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Game review: DMC: Devil May Cry

DMC: Devil May Cry

DMC: Devil May Cry

When a game is announced and the developers mention that the franchise has been rebooted and has taken on a new look and feel, critics tend to rain down on them with negativity and a lot of the time the reboots definitely do the original franchises justice.

DmC: Devil May Cry from Capcom and Ninja Theory is one such franchise, recreating the demon hunter Dante giving him a new look and feel, a tougher attitude, a fouler mouth and a new playground whilst maintaining the soul and aura of the classic PlayStation 2 games that started it all.

Players play as the legendary demon hunter Dante who is the cross-breed of an angel and demon.

However, when Dante is approached by Kat who is a member of the Order, which is led by Dante’s brother Virgil.

Kat takes Dante on a journey into his past whilst juggling from the real world and the alternate demon infested dimension known as Limbo.

Kat and Virgil inform Dante of the fate his mother and father suffered at the hands of the evil Mundus and so Dante embarks on a personal mission to rid the world of Mundus and his lieutenants.

The story is a retelling of the PS2 original and it retains its charm and uniqueness marvellously with a few shocks along the way and unusual character encounters.

The over the top action has been watered down a little, however, so no scenes like the infamous one from the original game where Dante fights around a snooker table using the snooker balls in outrageously creative ways to defeat his foes.

However, Dante retrieving his coat from atop a rolling Ferris wheel is a way that is humanly impossible is definitely a feat to behold.

The gameplay has been tweaked just enough without compromising the original games’ gameplay, there is a jump, standard attack, launch attack and shooting buttons on the pad which allows the player to juggle enemies between attacks from Dante’s legendary sword Rebellion or his two revolvers Ebony and Ivory.

All of which can be upgraded by using upgrade points in the in-game shop at the end of missions, or if the player comes across a Divinity statue.

Using either trigger buttons transforms Rebellion into different angelic or demonic weapons obtained throughout the game and also allowing Dante to use a grappling ability to either pull or launch him to grapple points scattered throughout.

Limbo is a treacherous place that alters as Dante proceeds through it as though it is alive which is impressive to watch and even more fun to traverse.

Throughout the game world are collectables such as Health stars, copper, gold and argent keys, which open challenge doors hidden throughout each mission.

A bad point with DmC: Devil May Cry though is the difficulty spikes which tend to catch you off guard if you’re not prepared.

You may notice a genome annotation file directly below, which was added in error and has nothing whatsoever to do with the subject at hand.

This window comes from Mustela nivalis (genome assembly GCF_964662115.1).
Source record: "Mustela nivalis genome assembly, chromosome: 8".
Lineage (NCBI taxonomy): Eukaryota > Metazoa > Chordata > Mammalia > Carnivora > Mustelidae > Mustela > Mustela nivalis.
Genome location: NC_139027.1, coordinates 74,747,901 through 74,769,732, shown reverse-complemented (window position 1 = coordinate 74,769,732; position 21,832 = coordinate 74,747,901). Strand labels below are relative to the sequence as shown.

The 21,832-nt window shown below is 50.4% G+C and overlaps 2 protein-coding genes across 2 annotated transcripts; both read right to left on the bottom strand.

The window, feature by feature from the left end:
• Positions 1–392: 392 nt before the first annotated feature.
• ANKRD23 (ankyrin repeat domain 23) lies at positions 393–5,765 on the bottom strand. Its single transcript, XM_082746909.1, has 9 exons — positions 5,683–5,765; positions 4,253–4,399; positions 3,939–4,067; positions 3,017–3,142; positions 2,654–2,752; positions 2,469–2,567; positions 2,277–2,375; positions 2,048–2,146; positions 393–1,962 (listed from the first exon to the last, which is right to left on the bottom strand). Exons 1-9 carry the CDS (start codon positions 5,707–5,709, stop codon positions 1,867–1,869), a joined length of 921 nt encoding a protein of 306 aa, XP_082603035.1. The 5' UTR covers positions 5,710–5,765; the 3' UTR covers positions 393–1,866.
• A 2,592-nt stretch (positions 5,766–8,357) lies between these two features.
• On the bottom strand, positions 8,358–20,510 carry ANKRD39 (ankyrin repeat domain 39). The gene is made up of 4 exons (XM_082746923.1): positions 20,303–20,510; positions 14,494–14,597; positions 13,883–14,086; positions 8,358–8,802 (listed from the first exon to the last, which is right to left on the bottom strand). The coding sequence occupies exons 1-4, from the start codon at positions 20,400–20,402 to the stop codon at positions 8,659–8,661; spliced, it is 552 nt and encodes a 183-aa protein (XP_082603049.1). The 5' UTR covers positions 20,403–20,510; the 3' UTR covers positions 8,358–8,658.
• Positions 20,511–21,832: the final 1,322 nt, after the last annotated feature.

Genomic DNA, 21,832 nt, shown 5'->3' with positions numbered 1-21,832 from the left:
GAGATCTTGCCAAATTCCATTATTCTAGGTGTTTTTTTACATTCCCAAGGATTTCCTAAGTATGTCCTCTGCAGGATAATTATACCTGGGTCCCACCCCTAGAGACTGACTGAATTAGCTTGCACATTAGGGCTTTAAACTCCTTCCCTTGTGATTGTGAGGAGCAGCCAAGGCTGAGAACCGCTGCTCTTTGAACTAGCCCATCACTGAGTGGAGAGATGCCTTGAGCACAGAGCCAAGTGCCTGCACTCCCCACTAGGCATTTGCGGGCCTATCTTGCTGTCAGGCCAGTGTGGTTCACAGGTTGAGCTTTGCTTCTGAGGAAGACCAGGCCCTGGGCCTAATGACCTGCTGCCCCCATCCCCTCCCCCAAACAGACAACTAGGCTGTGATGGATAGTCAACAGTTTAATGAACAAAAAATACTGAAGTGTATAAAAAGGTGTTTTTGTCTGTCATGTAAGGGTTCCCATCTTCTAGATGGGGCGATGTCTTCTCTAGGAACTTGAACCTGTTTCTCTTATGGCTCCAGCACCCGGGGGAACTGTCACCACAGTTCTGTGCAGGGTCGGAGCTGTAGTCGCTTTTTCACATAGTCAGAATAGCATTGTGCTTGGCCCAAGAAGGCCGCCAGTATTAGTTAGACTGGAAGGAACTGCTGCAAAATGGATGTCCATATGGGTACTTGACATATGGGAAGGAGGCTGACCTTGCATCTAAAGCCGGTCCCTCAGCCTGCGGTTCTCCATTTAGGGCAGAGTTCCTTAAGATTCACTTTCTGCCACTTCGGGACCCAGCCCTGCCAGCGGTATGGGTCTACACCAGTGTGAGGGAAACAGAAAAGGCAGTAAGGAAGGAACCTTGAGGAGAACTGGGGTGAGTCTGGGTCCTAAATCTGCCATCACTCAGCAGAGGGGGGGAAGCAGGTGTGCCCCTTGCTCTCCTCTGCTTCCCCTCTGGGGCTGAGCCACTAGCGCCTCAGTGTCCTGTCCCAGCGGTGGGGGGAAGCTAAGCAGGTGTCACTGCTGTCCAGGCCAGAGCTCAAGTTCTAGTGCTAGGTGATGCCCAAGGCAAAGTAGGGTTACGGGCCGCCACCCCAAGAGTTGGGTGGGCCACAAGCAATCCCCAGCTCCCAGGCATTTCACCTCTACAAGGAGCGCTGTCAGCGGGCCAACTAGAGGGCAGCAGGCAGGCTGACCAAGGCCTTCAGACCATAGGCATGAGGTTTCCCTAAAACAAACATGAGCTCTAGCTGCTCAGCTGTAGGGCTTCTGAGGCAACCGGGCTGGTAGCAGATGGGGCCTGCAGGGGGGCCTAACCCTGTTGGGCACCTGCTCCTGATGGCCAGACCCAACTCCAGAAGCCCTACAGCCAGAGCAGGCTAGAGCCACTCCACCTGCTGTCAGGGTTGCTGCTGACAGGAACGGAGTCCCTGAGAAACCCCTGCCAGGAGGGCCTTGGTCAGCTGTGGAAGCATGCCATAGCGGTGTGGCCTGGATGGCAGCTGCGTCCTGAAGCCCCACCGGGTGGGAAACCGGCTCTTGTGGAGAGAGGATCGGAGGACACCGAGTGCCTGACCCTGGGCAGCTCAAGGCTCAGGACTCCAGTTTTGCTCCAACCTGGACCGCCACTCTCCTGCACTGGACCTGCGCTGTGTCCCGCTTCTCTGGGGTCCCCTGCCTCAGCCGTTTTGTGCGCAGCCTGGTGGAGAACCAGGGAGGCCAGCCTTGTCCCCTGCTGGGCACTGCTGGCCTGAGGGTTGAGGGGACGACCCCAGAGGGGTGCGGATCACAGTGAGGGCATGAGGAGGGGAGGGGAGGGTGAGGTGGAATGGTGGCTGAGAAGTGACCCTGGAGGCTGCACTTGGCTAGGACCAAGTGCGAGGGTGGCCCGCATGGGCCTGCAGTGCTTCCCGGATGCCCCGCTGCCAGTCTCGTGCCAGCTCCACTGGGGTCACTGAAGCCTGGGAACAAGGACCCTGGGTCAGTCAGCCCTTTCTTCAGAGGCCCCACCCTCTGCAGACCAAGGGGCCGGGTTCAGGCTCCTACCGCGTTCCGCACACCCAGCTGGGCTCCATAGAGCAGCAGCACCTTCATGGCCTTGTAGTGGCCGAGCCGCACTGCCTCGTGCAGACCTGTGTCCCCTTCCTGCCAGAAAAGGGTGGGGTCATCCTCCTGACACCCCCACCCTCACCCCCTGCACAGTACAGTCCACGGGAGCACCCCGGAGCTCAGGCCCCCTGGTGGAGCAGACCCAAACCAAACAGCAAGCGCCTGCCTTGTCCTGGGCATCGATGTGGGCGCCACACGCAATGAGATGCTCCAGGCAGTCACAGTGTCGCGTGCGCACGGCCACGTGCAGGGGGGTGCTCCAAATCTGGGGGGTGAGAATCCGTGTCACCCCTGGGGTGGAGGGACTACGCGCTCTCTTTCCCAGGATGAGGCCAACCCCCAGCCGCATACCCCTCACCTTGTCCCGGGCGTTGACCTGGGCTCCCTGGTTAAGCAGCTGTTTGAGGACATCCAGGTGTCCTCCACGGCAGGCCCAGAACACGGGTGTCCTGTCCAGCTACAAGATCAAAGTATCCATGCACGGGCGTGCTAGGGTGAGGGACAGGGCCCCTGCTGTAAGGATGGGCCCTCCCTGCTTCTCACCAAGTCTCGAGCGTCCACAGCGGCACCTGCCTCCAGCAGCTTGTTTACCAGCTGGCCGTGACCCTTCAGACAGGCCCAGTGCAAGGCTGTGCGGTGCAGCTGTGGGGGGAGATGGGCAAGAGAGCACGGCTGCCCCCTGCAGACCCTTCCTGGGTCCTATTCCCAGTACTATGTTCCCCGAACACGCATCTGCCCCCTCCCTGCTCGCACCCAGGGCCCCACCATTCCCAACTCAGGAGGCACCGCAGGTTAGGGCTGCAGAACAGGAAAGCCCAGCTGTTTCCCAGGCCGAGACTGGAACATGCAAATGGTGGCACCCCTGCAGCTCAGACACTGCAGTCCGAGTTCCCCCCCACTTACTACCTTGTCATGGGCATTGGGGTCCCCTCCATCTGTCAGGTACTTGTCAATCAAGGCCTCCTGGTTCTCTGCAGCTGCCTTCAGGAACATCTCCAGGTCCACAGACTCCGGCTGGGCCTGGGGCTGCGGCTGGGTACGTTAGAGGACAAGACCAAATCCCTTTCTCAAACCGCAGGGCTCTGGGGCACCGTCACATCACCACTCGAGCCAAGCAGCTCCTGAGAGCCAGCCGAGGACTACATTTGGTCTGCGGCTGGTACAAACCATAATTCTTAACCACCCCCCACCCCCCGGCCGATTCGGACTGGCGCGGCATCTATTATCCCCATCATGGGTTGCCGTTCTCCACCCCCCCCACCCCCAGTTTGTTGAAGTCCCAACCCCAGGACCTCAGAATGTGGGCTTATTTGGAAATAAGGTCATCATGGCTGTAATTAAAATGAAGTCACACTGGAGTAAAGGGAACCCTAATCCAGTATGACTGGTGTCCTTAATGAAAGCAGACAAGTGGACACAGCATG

Early missions are steady and simple yet still providing a challenge however later on, different types of enemies are thrown at you which require certain attacks to defeat them causing confusion and frustration as the screen gets rather hectic.

DmC: Devil May Cry looks fantastic with the clever ways Capcom and Ninja Theory have put Limbo together compared to the real world.

The city feels alive as though it is trying to kill you as well as the enemies that inhabit it. Each enemy is nicely animated and now look like demons, gone now are the abstract multi-limbed enemies and walking suits of armour thank god.

I love Dante’s new look with his short haired teenager look with his matching attitude, gone is his white locks and deep red coat which will not be accepted by those older DMC fans.

Vergil has also undergone a whole new makeover, however he has retained his trademark blue hair and black coat with a blue stripe.

Dante’s attacks carry weight and look stylish and I love the way a heavy metal track kicks in when the fighting starts, it keeps the adrenaline flowing nicely.

Summary

The reboot and revamp of the Devil May Cry series is a fantastic one with all characters being believable thanks to the outstanding voice acting and superb graphics and motion capture.

Capcom and Ninja Theory have done the series justice with this fabulous retelling of Dante’s story brilliantly whilst maintaining the old charm created by the PlayStation 2 classics and the realm of Limbo is something every gamer should undertake. Ignore the critics.

DMC: Devil May Cry

Developers: Ninja Theory

Publishers: Capcom

Xbox 360®

Playstation 3®

PC

Genre: RPG

Release Date: 15th January 2013

Story – 5/5

Graphics – 4/5

Gameplay – 5/5

Overall – 5/5

©theleet

 

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